Vyborg district court satisfied the claim of the Gideon Association of Evangelical Christians against Vyborg customs, who had confiscated a large contingent of New Testaments and Psalters at the Finnish border and had demanded that expert examination be conducted on the impounded books in order to determine whether they were extremist. The court found the actions of the customs illegal, but by then the books had languished at customs for many months, been damaged and had already been returned to Finland.

Insufficient protection against defamation and attacks

The level of religiously motivated violence remains more or less as it was in 2015: we know of no less than 21 victims compared to 23 the year earlier.

The majority of victims, as in 2015, were Jehovah’s Witnesses, who were attacked most often while going door to door as part of their missionary service. Such attacks were recorded, in particular, in Moscow, St. Petersburg, Rostov on Don, Chita, Kopeysk in Chelyabinsk region, the village of Stepantsevo in Vladimir region, Volodarsky village in Orenburg region. Such attacks generally resulted in minor injuries, but occasionally believers suffered more serious wounds. A 76-year-old Chita resident, for example, beaten up during her street service by a resident from a neighbouring block, was hospitalised with a broken hip.

Moreover, in Alexandrov, Vladimir region two knife-wielding hooligans attacked Evangelical Christians (Pentecostals) from the Emmanuel church. One of the parishioners was so wounded he required treatment in Casualty, another was threatened with a knife. The attackers also shouted that they ‘are indigenously Orthodox’ and bound ‘to exterminate all sectarians’, insulted the believers, made them stand with raised hands and shouted fascist greetings.

In comparison with 2015, the number of acts of religiously-motivated vandalism also declined marginally, no less than 30 compared with 33. The largest group of targeted objects were Orthodox – ten (nine in 2015), five of which were monumental crosses. One of the toppled crosses, in the village of Berdovka, Kemerovo region, had already suffered at the hands of vandals a year earlier. In two cases, Orthodox targets were set on fire. One of these cases, the arson attack on the Winter Hotel building on Valaam, may be the consequence of a conflict between the local inhabitants and the monastery, which has evicted residents from this building in order to use it as a hotel for pilgrims.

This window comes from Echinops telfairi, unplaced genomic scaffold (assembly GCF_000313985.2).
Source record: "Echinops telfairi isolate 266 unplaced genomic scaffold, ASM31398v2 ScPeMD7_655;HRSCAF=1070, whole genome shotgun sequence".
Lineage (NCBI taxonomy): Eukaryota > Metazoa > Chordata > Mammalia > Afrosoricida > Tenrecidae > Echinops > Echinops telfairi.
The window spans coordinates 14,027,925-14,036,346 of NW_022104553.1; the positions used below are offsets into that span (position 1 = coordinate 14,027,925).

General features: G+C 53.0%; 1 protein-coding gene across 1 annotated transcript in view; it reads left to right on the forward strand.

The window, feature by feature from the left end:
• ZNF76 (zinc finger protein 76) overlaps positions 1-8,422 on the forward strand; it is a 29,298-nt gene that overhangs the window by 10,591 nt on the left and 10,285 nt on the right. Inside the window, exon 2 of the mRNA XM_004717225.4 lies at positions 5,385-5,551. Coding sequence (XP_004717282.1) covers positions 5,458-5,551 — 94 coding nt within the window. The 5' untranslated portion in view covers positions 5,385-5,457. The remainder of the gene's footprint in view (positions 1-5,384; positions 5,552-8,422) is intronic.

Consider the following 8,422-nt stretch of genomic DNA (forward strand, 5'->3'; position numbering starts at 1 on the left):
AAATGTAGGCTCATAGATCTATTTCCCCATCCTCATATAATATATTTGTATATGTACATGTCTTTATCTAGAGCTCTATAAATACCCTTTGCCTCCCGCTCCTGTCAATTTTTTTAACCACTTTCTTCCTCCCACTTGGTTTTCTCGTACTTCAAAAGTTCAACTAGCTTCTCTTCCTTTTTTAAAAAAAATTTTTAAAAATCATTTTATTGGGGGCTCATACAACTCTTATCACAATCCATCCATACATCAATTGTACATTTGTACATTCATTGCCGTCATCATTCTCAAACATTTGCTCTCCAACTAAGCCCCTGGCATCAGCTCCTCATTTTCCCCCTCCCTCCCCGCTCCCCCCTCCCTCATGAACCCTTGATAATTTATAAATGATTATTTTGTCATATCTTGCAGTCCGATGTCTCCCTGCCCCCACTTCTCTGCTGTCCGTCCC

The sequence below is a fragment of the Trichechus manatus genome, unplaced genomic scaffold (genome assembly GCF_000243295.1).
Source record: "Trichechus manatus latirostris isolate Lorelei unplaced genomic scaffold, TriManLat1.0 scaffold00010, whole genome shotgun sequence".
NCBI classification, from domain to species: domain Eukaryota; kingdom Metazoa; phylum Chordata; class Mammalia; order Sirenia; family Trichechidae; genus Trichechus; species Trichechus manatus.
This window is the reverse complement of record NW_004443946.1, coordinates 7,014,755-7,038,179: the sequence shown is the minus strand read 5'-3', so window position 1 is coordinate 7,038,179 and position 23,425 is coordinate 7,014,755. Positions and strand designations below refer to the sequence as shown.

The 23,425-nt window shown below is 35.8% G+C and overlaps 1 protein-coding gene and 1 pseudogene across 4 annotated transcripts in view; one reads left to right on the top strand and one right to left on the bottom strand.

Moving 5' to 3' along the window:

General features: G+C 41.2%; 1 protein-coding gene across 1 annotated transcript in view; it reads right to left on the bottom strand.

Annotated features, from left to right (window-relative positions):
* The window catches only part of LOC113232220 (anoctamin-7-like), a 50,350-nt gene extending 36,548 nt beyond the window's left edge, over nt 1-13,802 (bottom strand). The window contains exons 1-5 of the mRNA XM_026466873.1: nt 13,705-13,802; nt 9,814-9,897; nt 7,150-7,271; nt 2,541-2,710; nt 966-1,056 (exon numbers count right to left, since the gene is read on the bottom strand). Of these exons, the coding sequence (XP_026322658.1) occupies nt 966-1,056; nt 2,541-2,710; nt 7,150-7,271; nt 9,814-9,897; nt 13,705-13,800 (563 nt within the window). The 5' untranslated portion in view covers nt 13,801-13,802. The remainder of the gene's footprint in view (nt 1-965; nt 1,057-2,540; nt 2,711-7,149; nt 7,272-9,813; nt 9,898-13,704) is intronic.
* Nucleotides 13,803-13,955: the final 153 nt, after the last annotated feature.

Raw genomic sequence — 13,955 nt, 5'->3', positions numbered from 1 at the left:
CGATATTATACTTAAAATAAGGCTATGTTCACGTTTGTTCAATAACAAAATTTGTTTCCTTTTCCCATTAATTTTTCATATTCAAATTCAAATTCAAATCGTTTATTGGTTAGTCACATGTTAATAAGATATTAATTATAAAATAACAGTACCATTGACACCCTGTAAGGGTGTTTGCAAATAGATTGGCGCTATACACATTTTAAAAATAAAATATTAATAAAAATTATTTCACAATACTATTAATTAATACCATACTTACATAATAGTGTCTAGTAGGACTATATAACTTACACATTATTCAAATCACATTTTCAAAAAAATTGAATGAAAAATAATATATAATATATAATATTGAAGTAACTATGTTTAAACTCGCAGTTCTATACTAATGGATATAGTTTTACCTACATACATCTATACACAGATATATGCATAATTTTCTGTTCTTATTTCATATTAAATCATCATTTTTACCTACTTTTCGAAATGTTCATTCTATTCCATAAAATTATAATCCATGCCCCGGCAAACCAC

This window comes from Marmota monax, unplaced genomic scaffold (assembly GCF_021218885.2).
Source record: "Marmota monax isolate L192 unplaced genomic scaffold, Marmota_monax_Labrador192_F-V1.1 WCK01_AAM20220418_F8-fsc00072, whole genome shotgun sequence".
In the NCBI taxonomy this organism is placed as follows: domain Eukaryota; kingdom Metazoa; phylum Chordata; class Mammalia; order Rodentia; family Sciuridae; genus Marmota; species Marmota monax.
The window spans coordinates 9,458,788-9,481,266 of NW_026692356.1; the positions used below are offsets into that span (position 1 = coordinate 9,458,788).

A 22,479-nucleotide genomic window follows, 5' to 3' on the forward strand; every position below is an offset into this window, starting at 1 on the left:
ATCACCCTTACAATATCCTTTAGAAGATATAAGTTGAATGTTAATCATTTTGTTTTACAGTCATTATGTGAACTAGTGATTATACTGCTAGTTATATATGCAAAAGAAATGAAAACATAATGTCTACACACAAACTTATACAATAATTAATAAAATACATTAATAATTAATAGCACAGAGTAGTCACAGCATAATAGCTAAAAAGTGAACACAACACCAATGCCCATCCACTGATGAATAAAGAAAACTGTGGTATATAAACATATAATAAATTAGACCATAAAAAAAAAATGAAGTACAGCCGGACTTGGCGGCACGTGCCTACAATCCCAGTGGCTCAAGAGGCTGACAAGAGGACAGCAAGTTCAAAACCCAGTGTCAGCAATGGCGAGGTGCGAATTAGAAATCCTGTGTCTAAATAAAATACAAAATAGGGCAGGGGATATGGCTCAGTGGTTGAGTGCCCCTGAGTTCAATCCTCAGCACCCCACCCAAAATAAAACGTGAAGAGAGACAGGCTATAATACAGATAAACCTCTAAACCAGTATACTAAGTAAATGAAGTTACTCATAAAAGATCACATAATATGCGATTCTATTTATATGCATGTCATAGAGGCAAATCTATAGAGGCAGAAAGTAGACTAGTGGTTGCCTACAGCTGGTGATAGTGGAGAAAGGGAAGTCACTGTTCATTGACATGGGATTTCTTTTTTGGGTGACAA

Jehovah’s Witness targets make up the second largest group, with nine instances (11 in 2015). They were often the targets of dangerous vandalism: apart from arson in the town of Roshchino, Primorsky region, the hurling of an improvised explosive device (also in Primorsky region, in the town of Artem) and shooting at a Kingdom Hall in the town of Khor, Khabarovsk region, were recorded. Moreover, in Zelenokumsk, Stavropol region, unknown individuals broke the windows of a building during a religious service. No believers were injured in any of these instances.

The number of Jewish targets of vandalism remained the same as in the previous year – five, one of which was arson (the synagogue under construction in Arkhangelsk, which was shot at in 2015). One further target had been attacked before: the Jewish cemetery in Litovsky val in Kaliningrad, where xenophobic slogans were discovered, was the target of vandals in 2007 and 2008.

We know of fewer cases of vandalism against Muslim targets than in 2015 – four in contrast to seven. Two incidents happened in Crimea and Sevastapol. The Ivanovo mosque, on which vandals daubed Nazi graffiti, has also been subject to attack more than once.

In addition, two Buddhist targets were subject to vandalism: in Elista a sportsman arriving for a competition kicked a statue of the Buddha and urinated on it, and – as mentioned above – was subsequently convicted under two articles of the Criminal Code, and in Petersburg vandals scrawled obscene and xenophobic slogans on the fence of a Datsan.


Federal and regional mass media continued to periodically publish defamatory materials about religious organizations. Most such publications, as before, were directed against new religious movements and Protestant churches, and transmitted popular theories about the danger of ‘sectarians’. In October, for example, the Astrakhan regional edition of the news programme Vesti aired a story timed to coincide with the Volga Good Will Tour organized by the Church of Scientology, entitled ‘Landing of the Scientologists’, in which offensive statements were made against the followers of this organization. In the ‘Patrol service’ programme, broadcast by the Tver regional television channel ‘Tverskoi prospekt’, a story dedicated to the local organization of the Soicety of Krishna Consciousness was aired in which an employee of Tver State University theology department accused Krishna devotees of fraud.